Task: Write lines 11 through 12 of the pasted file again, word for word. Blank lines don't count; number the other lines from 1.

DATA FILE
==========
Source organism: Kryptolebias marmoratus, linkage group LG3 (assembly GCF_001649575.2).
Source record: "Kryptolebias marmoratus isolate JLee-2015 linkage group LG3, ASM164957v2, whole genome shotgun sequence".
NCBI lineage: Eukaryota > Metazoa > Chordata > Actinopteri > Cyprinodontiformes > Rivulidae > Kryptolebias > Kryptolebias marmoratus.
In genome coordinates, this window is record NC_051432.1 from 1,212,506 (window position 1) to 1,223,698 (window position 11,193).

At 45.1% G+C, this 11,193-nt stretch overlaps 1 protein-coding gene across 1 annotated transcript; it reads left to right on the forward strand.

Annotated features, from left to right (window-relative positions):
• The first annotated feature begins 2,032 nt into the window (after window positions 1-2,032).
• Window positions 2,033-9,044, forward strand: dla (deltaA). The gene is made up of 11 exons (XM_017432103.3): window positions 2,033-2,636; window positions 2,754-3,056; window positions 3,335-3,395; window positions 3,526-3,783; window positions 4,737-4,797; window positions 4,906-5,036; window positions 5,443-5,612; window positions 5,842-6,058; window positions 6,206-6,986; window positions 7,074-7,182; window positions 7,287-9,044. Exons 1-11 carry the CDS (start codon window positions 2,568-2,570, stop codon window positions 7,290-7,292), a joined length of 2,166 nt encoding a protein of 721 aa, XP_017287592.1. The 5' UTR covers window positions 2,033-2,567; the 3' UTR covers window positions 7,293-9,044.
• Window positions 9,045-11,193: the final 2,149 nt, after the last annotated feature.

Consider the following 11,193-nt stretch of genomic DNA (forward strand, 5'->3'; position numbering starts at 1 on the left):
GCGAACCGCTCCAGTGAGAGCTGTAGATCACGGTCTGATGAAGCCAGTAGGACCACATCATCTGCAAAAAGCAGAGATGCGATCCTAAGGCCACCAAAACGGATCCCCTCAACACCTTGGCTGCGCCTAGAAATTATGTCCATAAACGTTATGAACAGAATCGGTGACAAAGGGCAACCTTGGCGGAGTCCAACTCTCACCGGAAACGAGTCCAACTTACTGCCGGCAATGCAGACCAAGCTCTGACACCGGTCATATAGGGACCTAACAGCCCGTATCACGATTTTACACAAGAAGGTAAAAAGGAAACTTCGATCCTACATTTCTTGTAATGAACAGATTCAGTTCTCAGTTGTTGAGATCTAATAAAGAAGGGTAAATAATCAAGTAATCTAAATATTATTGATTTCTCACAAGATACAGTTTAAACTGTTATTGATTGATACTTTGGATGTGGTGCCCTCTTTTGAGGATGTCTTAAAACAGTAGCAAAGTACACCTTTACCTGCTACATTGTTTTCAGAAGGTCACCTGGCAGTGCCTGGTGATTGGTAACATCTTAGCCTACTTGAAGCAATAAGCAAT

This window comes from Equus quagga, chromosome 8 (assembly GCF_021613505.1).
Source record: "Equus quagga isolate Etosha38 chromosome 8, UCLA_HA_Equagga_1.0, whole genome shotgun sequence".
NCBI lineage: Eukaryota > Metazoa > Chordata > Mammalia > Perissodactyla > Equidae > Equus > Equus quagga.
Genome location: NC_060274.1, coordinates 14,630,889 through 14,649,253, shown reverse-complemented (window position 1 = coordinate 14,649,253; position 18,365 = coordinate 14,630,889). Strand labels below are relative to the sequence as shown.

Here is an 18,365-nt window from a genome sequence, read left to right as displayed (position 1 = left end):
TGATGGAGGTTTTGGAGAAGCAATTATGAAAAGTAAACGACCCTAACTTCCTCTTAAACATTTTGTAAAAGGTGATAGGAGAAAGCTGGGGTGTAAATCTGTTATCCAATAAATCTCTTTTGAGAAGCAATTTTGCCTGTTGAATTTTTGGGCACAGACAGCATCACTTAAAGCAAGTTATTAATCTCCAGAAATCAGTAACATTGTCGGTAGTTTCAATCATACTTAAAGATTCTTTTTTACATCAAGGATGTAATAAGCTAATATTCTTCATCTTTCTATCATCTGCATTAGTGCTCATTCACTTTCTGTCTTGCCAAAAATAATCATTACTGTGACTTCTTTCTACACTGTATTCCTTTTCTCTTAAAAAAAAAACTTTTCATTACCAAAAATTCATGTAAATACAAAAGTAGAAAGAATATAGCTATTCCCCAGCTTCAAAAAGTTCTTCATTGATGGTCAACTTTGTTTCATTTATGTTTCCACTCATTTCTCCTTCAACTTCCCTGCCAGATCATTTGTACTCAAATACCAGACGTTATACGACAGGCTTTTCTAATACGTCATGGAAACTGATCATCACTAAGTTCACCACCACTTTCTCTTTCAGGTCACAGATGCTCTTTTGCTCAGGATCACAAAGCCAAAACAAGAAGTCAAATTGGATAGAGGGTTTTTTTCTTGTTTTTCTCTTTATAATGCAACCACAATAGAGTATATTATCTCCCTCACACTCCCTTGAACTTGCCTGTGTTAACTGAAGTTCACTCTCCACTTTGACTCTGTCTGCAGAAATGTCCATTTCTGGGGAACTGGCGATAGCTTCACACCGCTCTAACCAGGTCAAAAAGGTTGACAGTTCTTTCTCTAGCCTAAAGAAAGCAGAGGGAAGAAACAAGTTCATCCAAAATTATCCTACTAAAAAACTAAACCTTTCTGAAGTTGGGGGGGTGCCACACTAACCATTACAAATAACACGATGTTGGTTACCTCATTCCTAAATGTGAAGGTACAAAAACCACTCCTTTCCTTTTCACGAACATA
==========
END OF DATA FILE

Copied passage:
GCGAACCGCTCCAGTGAGAGCTGTAGATCACGGTCTGATGAAGCCAGTAGGACCACATCATCTGCAAAAAGCAGAGATGCGATCCTAAGGCCACCAAAACGGATCCCCTCAACACCTTGGCTGCGCCTAGAAATTATGTCCATAAACGTTATGAACAGAATCGGTGACAAAGGGCAACCTTGGCGGAGTCCAACTCTCACCGGAAACGAGTCCAACTTACTGCCGGCAATGCAGACCAAGCTCTGACACCGGTCATATAGGGACCTAACAGCCCGTATCACGATTTTACACAAGAAGGTAAAAAGGAAACTTCGATCCTACATTTCTTGTAATGAACAGATTCAGTTCTCAGTTGTTGAGATCTAATAAAGAAGGGTAAATAATCAAGTAATCTAAATATTATTGATTTCTCACAAGATACAGTTTAAACTGTTATTGATTGATACTTTGGATGTGGTGCCCTCTTTTGAGGATGTCTTAAAACAGTAGCAAAGTACACCTTTACCTGCTACATTGTTTTCAGAAGGTCACCTGGCAGTGCCTGGTGATTGGTAACATCTTAGCCTACTTGAAGCAATAAGCAAT

This window comes from Equus quagga, chromosome 8 (assembly GCF_021613505.1).